During my career, I dedicated myself to the study of genetics, molecular biology and physiology of yeast, with particular interest on the defects of mitochondrial metabolism due to mutations in genes which are the cause of mitochondrial diseases in humans.
During my PhD course and my post-doc fellowship, both held at the University of Parma (Italy) under the supervision of Tiziana Lodi and Ileana Ferrero, I studied, with the help of molecular approaches, several aspects linked to replication of mitochondrial DNA (mtDNA) in yeast. My main interest concerned the creation of a yeast model system for the analysis of pathological mutations in the POLG gene, encoding the catalytic subunit of the mitochondrial DNA polymerase, whose mutations are associated to a wide range of mitochondrial disorders. Yeast was chosen because mtDNA replication apparatus is conserved between yeast and man and yeast can be easily manipulated thanks to the well-known techniques of molecular genetics and genetic engineering used in this organism.
This yeast model allowed me to study four main aspects linked to mutations in the yeast gene encoding for Polg, called MIP1:
1. validation of potentially pathological human mutations, i.e. evaluation, through study of the equivalent mutations in MIP1, of the effects of these mutations related to OXPHOS function and to extended and point mutability of mitochondrial DNA;
2. chemical rescue of the phenotype induced by MIP1 mutations, i.e. identification of molecules, in particular antioxidants, capable to reduce the effects on mitochondrial DNA instability induced by mutations;
3. genetic rescue of the pathological phenotype by means of overexpression of RNR1 gene, encoding the ribonucleotide reductase subunit R1;
4. understanding the molecular mechanisms underlying the pathology. This goal has been reached during the one-year stage at the FYSA Department in Louvain-la-Neuve (Belgium), under the supervision of Francoise Foury. There I studied the interactions between pathological MIP1 mutations located in cis or in trans and the molecular mechanisms of MIP1 mutations by means of measurement of mitochondrial protein levels and of in vitro polymerase activity of mutant variants of Mip1p.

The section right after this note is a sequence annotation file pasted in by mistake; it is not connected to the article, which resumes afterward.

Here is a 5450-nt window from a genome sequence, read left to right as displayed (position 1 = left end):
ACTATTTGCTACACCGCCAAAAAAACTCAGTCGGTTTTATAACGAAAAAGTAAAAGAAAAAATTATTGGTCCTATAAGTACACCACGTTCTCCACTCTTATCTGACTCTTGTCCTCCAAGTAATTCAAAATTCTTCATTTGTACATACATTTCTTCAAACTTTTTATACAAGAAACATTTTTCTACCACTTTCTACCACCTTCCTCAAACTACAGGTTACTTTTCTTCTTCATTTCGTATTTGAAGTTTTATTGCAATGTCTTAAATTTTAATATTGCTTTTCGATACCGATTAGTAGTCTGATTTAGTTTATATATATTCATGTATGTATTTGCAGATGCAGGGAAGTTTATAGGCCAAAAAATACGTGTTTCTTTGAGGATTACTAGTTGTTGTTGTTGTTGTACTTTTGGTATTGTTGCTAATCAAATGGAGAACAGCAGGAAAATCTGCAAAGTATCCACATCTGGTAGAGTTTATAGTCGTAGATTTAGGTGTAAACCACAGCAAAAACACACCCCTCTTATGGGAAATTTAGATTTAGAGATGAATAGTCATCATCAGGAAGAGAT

In the last years, thanks to national and international collaborations, I studied mutations affecting genes involved in the modification/maturation of mitochondrial tRNAs, such as MTO1, encoding the mitochondrial tRNA uridine 5-carboxymethylaminomethylase, human ELAC2/yeast TRZ1, encoding the mitochondrial RNase Z, hTRIT1/yMOD5, encoding the A37 tRNA adenylate isopentenyltransferase, in the aminoacylation of mitochondrial tRNAs, such as hAARS2/yALA1 and hVARS2/yVAS1, encoding the mitochondrial alanyl-tRNA synthetase and valyl-tRNA synthetase, respectively, and hDNM1L,yDNM1, encoding a dynamin like protein involved in mitocjodnrial fission.
In 2013 Tiziana Lodi and me, toghether with our collaborators Agnes Delahodde, Laras Pitayu and Agnes Rotig from University of Paris-Sud (France), discovered, by the meaning of a high-throughput screening of FDA-approved drugs on yeast mip1 mutants, a molecule able to reduced the frequency of deletions in mtDNA for which a France patent has been filed and an EU patent is pending.
Since 2013, I’m working, as unit leader, on the study of pathological mutations in OPA1 in a proper yeast model constructed in our lab where human OPA1, unable by itself to complement the deletion in the yeast orthologous gene MGM1, was fused with a region of MGM1, leading to the construction of a functional chimera.